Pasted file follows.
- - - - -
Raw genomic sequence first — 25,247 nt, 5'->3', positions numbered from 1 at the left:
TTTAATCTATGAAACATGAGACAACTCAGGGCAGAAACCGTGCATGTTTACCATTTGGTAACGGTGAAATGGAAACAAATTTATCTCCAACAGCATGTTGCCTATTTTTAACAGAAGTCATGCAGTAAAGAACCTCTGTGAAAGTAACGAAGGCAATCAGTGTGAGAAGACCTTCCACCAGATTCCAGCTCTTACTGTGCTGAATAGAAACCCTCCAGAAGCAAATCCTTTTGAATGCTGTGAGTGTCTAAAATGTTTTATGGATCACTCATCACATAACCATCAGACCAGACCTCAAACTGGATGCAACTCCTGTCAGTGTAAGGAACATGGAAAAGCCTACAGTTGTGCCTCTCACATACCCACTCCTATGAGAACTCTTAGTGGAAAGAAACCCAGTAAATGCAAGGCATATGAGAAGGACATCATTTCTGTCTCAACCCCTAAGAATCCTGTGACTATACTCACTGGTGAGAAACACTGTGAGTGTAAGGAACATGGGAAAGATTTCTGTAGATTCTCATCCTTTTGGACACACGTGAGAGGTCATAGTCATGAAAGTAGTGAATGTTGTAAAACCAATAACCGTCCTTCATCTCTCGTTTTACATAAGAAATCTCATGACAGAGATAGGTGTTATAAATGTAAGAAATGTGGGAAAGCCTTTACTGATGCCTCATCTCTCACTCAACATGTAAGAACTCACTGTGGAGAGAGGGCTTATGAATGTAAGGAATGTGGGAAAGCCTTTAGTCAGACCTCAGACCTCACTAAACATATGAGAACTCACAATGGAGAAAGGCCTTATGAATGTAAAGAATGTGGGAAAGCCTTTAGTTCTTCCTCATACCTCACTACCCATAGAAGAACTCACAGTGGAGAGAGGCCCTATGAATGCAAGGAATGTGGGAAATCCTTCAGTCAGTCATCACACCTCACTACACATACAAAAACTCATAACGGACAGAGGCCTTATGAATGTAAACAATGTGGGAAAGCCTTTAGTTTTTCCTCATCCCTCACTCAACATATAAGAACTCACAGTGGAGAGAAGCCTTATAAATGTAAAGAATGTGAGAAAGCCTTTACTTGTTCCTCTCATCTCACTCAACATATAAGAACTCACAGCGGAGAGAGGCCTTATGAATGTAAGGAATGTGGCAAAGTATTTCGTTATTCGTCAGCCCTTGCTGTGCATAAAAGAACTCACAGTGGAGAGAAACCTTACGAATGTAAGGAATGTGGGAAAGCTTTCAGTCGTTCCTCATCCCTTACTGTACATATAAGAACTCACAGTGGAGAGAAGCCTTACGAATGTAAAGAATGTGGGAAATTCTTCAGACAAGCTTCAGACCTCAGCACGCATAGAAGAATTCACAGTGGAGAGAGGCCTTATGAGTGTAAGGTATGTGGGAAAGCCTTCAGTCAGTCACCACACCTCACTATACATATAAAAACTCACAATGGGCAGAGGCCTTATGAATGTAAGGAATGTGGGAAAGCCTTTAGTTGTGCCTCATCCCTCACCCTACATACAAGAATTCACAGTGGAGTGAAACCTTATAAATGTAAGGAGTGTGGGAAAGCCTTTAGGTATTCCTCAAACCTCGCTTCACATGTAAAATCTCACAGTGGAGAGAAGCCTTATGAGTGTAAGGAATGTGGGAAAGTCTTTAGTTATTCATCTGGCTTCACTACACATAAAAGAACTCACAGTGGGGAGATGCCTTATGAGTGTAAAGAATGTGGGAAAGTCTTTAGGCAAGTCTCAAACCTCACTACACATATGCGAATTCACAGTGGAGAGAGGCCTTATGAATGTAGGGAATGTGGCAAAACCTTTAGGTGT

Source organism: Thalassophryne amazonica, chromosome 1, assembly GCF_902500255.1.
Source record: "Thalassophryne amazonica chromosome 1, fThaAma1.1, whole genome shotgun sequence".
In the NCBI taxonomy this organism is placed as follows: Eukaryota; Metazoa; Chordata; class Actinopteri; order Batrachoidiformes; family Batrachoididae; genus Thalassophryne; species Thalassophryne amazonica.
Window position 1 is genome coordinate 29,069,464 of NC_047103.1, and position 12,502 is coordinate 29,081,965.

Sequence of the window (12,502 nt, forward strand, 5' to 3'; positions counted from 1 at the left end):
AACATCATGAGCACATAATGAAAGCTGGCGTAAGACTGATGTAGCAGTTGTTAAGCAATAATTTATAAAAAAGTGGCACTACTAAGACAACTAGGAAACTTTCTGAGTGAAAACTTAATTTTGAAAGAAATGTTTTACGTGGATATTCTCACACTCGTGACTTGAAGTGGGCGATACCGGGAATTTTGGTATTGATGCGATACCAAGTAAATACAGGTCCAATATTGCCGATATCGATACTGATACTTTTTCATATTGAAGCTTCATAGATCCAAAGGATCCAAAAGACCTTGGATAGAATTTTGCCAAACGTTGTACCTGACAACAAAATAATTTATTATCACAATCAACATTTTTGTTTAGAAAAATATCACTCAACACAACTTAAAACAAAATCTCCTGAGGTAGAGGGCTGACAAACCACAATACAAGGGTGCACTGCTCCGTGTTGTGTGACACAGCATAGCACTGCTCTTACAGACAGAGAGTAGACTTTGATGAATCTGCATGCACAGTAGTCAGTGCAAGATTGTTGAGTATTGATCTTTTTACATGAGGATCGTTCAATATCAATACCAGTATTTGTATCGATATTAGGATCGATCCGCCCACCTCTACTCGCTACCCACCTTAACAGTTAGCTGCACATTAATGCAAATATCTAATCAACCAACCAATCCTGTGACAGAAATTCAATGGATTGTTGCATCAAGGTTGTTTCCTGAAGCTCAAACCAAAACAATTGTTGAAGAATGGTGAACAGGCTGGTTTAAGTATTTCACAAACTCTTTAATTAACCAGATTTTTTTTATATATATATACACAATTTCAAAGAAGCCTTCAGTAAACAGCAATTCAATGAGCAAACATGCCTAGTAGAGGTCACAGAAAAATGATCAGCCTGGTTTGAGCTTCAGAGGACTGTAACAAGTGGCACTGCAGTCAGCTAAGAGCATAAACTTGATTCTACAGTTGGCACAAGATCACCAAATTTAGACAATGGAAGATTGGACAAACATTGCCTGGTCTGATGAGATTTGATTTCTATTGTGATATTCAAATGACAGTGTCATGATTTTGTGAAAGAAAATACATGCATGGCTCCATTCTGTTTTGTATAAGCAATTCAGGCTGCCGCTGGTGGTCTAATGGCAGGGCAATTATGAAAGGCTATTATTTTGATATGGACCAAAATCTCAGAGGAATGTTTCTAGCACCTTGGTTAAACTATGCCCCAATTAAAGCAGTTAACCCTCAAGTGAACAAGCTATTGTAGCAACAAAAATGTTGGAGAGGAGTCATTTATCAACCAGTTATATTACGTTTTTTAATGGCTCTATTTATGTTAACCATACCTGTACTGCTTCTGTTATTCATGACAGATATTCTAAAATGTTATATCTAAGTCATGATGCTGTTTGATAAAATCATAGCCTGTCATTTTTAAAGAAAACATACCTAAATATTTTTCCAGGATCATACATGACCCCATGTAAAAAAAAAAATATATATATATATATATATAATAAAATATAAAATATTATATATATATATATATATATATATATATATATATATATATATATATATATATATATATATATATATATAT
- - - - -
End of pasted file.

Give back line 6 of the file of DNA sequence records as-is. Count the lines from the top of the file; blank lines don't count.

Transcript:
Window position 1 is genome coordinate 29,069,464 of NC_047103.1, and position 12,502 is coordinate 29,081,965.